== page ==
The Cockpit as Safe Haven

When choosing a liveaboard and voyaging yacht, many people tend to identify with the “norm” that the magazines are pushing for their advertisers. It should be kept in mind that the heaviest advertisers control editorial policy (articles) in all commercial publications, their survival depends on it. The vessel owner’s survival, however, depends on choosing a vessel designed using parameters rationalized specifically for safety and enjoyment.

The respective interests are not likely to coincide when there are a great many catamarans on offer, said to be designed for offshore voyaging, with characteristics inherited from the holiday charter market from which they were derived. Additionally, as with all design, it can difficult to identify what is “modern” and what is just the latest fashion. Style is very appealing and desirable, as long as it isn’t disguising compromised function.

The very good popular technical literature that address concerns of this nature, such as C.A. Marchaj’s book “Seaworthiness The Forgotten Factor”, fights an uphill battle against the marketing machines of the large volume boat builders. The appeal of a staged “lifestyle” photo shoot can easily outweigh any written argument with an unwary observer.

At what point did the design consensus decide that a truly enormous cockpit, originally designed to seat eight people for a cocktail/dinner party and fully open to the stern is suitable for an ocean voyaging vessel?

And what is wrong with having an entire bulkhead face pierced with sliding patio doors?

Apparently the “old” design insistence on defending from a breaking following sea, potentially much higher than the vessel itself, is no longer necessary.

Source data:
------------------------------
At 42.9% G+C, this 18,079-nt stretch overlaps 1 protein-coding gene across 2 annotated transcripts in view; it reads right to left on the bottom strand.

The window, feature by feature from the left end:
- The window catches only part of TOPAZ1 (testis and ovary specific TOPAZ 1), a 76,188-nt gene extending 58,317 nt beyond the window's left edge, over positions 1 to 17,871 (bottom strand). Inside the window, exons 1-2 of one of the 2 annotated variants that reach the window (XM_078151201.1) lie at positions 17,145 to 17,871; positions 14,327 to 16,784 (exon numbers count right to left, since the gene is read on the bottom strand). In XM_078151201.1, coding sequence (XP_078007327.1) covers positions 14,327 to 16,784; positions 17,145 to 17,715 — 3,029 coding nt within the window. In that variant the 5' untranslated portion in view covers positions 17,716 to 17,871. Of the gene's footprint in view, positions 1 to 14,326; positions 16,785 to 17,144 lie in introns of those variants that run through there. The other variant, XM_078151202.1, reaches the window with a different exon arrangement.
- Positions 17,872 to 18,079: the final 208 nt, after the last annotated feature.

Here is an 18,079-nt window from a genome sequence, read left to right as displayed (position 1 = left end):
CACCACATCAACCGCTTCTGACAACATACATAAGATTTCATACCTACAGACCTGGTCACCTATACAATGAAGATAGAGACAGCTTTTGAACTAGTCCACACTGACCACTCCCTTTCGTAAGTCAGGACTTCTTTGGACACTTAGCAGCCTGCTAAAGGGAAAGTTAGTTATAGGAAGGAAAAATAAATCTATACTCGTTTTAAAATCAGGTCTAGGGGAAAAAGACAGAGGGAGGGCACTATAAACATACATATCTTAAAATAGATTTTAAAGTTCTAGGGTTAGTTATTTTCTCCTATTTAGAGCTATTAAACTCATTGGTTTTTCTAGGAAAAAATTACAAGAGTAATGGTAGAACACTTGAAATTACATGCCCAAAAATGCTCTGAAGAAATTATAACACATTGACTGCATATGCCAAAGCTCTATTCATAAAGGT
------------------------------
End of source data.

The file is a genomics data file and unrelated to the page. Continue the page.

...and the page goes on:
Maybe any boarding wave crest will simply spill back out over the stern as the boat is tipped up on the wave back? The stern will certainly not rise very quickly. As you know, these waves travel in sets.

Maybe the cockpit soles of catamarans are thought to be so high off the water that it isn’t an issue, no breaking wave crest could climb as high as say four of five feet, could it?

What if it does though, and throws tons (only 200 gal/ton) of water through the cockpit to crash against the “bulkhead” at around 20k (USCG study “typical breaking wave crest” for 200’ wavelength)? Can we say the design at least recognizes the possibility?

Maybe we shouldn’t be so complacent, maybe we should make some provisions against those occurrences we know nature can, and sooner or later will, challenge us with.

Suppose we created a substantial stern bulwark aft of the opening to the cockpit in order to break any solid water that may want to come aboard?

Suppose we moulded in recesses in the cockpit aft face to accept a hinged storm board gate to repel solid water but allow it free escape?

Suppose we kept the cockpit sole dimensions within the largest practical limit commensurate with its functions, thereby limiting its capacity to shovel in unexpected water?

Suppose we kept the sliding door, a very attractive and enjoyable feature after all, at a practical size to give us the access we want without alarming the sensibilities of old fashioned sea going types?

Suppose we made sure the design of the cockpit and hardtop have provision for enclosing protective canvas work, right from the start?

Suppose, with all this nice protected space available, we could keep the helmsman from dying of exposure or being washed off some cold dark night?
Maybe we could provide a truly functional helm station, with visibility even. If we draw it right, maybe we could even keep the watchkeeper from baking in the sun, like the Sunday roast.

Suppose we could bring all the running rigging lines in off the mast and potentially treacherous deck? Maybe we should put the winches right at hand in the cockpit and run all the lines under the bridge deck.

Suppose we incorporated all these ideas right from the start in the initial design exercise?

You can enjoy fair weather sailing and still experience the spectacular open ocean environment in comfort and safety in a vessel conceived for offshore sailing. Design with the possibility of extreme conditions in mind and compromise a little on the toy boat flash, isn’t that the only philosophy we can all live with?